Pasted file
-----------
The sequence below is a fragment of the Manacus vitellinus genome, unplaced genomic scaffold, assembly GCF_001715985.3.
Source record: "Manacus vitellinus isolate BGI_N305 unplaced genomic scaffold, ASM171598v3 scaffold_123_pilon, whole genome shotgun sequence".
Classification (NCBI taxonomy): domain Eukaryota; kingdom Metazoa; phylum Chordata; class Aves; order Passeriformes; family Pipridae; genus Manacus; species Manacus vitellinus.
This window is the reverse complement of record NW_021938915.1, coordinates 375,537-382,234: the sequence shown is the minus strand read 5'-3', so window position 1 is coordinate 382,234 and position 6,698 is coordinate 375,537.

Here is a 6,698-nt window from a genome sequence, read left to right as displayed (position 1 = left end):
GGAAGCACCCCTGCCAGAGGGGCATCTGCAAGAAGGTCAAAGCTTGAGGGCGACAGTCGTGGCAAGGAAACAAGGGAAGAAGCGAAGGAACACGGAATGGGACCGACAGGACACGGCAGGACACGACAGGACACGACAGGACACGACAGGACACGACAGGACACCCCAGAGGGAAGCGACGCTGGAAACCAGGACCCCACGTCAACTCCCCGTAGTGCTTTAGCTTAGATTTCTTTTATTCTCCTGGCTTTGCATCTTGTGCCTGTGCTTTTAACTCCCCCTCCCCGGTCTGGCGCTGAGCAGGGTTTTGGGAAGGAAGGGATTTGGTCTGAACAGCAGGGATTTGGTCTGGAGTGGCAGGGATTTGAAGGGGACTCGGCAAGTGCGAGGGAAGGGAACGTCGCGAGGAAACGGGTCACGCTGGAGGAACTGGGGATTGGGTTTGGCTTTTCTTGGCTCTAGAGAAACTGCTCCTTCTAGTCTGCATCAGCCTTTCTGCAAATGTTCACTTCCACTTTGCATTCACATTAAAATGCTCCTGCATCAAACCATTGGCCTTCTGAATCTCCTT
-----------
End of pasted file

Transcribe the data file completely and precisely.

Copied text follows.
The sequence below is a fragment of the Manacus vitellinus genome, unplaced genomic scaffold, assembly GCF_001715985.3.
Source record: "Manacus vitellinus isolate BGI_N305 unplaced genomic scaffold, ASM171598v3 scaffold_123_pilon, whole genome shotgun sequence".
Classification (NCBI taxonomy): domain Eukaryota; kingdom Metazoa; phylum Chordata; class Aves; order Passeriformes; family Pipridae; genus Manacus; species Manacus vitellinus.
This window is the reverse complement of record NW_021938915.1, coordinates 375,537-382,234: the sequence shown is the minus strand read 5'-3', so window position 1 is coordinate 382,234 and position 6,698 is coordinate 375,537.

Here is a 6,698-nt window from a genome sequence, read left to right as displayed (position 1 = left end):
GGAAGCACCCCTGCCAGAGGGGCATCTGCAAGAAGGTCAAAGCTTGAGGGCGACAGTCGTGGCAAGGAAACAAGGGAAGAAGCGAAGGAACACGGAATGGGACCGACAGGACACGGCAGGACACGACAGGACACGACAGGACACGACAGGACACGACAGGACACCCCAGAGGGAAGCGACGCTGGAAACCAGGACCCCACGTCAACTCCCCGTAGTGCTTTAGCTTAGATTTCTTTTATTCTCCTGGCTTTGCATCTTGTGCCTGTGCTTTTAACTCCCCCTCCCCGGTCTGGCGCTGAGCAGGGTTTTGGGAAGGAAGGGATTTGGTCTGAACAGCAGGGATTTGGTCTGGAGTGGCAGGGATTTGAAGGGGACTCGGCAAGTGCGAGGGAAGGGAACGTCGCGAGGAAACGGGTCACGCTGGAGGAACTGGGGATTGGGTTTGGCTTTTCTTGGCTCTAGAGAAACTGCTCCTTCTAGTCTGCATCAGCCTTTCTGCAAATGTTCACTTCCACTTTGCATTCACATTAAAATGCTCCTGCATCAAACCATTGGCCTTCTGAATCTCCTT